Since these 2 icons would be per view layer toggles, a collection/object could be seen as hidden in one view layer while shown in another. Because of this, would the icons be always toggled on when linked into another file instead of inheriting the setting?

The way I see it, the linked visibility issue is something different. It could be solved in a few ways, without needing the previous clumsy column of screen icons.

  • Ideally, we could make it so it the linked visibility is set in the scene you link TO, not FROM.
    • This gives added flexibility, for animators to turn on high-res meshes for playblasting
    • Would be conceptually much more simple and logical
  • We could set the linked visibility inside the Object > Collections panel

We chatted earlier about implementing an extra feature to this proposal to "lock" the eye icon and/or render icon. By implementing this the user can define collections/objects that they don't want to accidentally toggle by hitting Alt + H, by click & dragging over a row of items in the outliner or clicking on an eye icon while holding Shift (or even more cases). Since the eye & camera icons would be used for view layer management, this will be an important feature.

But maybe this "locking" could instead lock the visibility states of an object/collection for all view layers so that the state of the icon can be used when linking it?
This would be similar to how the screen and camera icons are used right now.
Another would be to split the checkmark into "disable for render" & "disable for viewport" and make those states be linked to other files ... but then we add more complexity back.

Then we start going down confusing territory again by having two toggles for each visibility type that nobody will understand how to use. It's not necessary to make it this complex. The difference between the old eye icon and screen icons are very academic and subtle. That was why nobody could figure out the difference.
We can get away with one toggle to completely enable or disable items, and the other sub-toggles to enable/disable in the viewport or render. That is a simple paradigm that is easy to grasp and communicate.

All this stuff with link visibility is a red herring. It's a marginal feature that could easily be solved without needing a whole row of confusing screen icons.

@Julien Kaspar (JulienKaspar): Posted at the same time :)

Yes, the visibility locking would be a way to prevent alt-H from showing everything. Although for most things like helper objects you could just disable them with the checkmark and they would stay off.

@William Reynish (billreynish)

  • Ideally, we could make it so it the linked visibility is set in the scene you link TO, not FROM

    ...
  • We could set the linked visibility inside the Object > Collections panel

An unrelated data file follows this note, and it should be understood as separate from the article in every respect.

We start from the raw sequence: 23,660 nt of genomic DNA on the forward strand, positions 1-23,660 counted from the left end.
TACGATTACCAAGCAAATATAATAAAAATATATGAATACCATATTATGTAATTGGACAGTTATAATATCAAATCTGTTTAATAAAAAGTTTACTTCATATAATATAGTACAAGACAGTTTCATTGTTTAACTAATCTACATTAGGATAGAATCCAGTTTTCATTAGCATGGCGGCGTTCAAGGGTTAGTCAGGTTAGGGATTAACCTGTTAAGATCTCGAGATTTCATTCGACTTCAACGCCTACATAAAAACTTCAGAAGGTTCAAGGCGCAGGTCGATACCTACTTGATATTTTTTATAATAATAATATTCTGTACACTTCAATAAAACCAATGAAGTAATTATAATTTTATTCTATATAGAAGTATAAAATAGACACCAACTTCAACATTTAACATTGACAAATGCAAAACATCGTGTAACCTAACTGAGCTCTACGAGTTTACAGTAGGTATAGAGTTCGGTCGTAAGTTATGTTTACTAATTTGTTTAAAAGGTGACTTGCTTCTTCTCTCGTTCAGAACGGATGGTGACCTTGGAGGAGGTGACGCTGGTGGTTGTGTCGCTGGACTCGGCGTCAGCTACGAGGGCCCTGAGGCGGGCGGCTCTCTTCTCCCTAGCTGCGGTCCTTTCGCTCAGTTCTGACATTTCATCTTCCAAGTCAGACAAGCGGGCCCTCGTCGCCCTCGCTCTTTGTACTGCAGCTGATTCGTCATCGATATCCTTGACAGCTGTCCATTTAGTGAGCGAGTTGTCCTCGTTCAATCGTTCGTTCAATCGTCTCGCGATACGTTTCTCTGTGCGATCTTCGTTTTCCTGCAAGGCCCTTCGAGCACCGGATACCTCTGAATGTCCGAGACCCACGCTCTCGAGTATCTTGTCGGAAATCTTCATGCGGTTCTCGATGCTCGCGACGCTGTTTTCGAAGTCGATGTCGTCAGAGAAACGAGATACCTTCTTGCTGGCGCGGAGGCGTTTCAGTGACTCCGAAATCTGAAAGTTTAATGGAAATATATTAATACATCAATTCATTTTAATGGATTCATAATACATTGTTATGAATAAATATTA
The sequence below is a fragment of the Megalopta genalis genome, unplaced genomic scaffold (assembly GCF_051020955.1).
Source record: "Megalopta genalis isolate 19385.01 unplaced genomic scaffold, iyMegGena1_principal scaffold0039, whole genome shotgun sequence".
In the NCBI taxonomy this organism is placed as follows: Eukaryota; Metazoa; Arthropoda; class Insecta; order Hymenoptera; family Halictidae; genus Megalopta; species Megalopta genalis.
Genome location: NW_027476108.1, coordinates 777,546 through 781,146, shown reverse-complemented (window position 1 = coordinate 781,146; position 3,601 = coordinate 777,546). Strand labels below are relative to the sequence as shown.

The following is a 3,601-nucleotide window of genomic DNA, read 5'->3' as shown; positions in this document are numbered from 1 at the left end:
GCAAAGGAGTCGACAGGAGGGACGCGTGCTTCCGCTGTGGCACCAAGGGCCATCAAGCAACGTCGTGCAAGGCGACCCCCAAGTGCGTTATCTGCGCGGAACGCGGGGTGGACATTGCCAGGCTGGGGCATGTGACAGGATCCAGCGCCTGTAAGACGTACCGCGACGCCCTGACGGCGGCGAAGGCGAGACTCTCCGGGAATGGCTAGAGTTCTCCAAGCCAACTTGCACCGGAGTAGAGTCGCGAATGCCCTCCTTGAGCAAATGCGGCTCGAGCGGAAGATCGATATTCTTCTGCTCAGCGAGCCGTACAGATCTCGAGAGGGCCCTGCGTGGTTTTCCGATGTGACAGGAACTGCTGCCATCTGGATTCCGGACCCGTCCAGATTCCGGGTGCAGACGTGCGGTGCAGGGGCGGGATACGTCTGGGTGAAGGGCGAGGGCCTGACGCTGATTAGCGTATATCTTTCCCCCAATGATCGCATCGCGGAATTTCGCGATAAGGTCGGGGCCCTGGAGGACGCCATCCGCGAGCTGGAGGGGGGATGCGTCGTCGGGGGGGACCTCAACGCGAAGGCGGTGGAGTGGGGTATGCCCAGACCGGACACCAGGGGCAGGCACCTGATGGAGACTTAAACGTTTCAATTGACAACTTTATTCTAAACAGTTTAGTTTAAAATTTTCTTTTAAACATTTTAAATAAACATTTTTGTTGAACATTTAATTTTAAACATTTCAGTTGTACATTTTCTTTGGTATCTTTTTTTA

The first option can be very useful either way but if it's the only way to define what it hidden for linked assets then it will be a big hassle to always set up the visibility again & again for every time the asset is being linked. The tree assets in Spring have dozens upon dozens of collections that are set to be always hidden in the viewport and equally as many that are set to be always hidden in the render.

The second option could leave to a confusing interface separated from the outliner. If this information should be accessible then it should be directly in the outliner.
I'm not really a fan of either option as a solution.

What do you think of making the eye icon global instead of the checkmark (excluding) ?
As far as I can see right now this could solve the issue with linking visibility.

Damnit ... in a lot of cases when keeping collections or objects always hidden in the viewport, either in the current file or for linking, is to hide high res geometry that will be used for rendering but is too taxing for the viewport performance. But since the eye icon doesn't improve performance, this becomes impossible.
With view layers and checkmark setups this can still be achieved in my version of the proposal but this setup couldn't be linked over to other files and needs to be set up every time.
Neither of these solutions with 3 toggles and locking can work for these cases.

In your version, setting up the eye icon for linking or within linked-to files would become meaningless for the same performance reasons but using the checkmark takes collections/objects out of both the viewport and rendering globally. So the user ends up with an always slow viewport or objects that are supposed to be rendered being always disabled for rendering.
So there absolutely needs to be an a global toggle to put an object/collection out of viewport calculations without hiding it in the rendering as well = The screen icon.

Maybe it is best to go for something similar to my previous proposal of having 4 toggles by splitting the checkmark in 2:

  • Toggle viewport visibility for current view layer (Eye, no performance changes)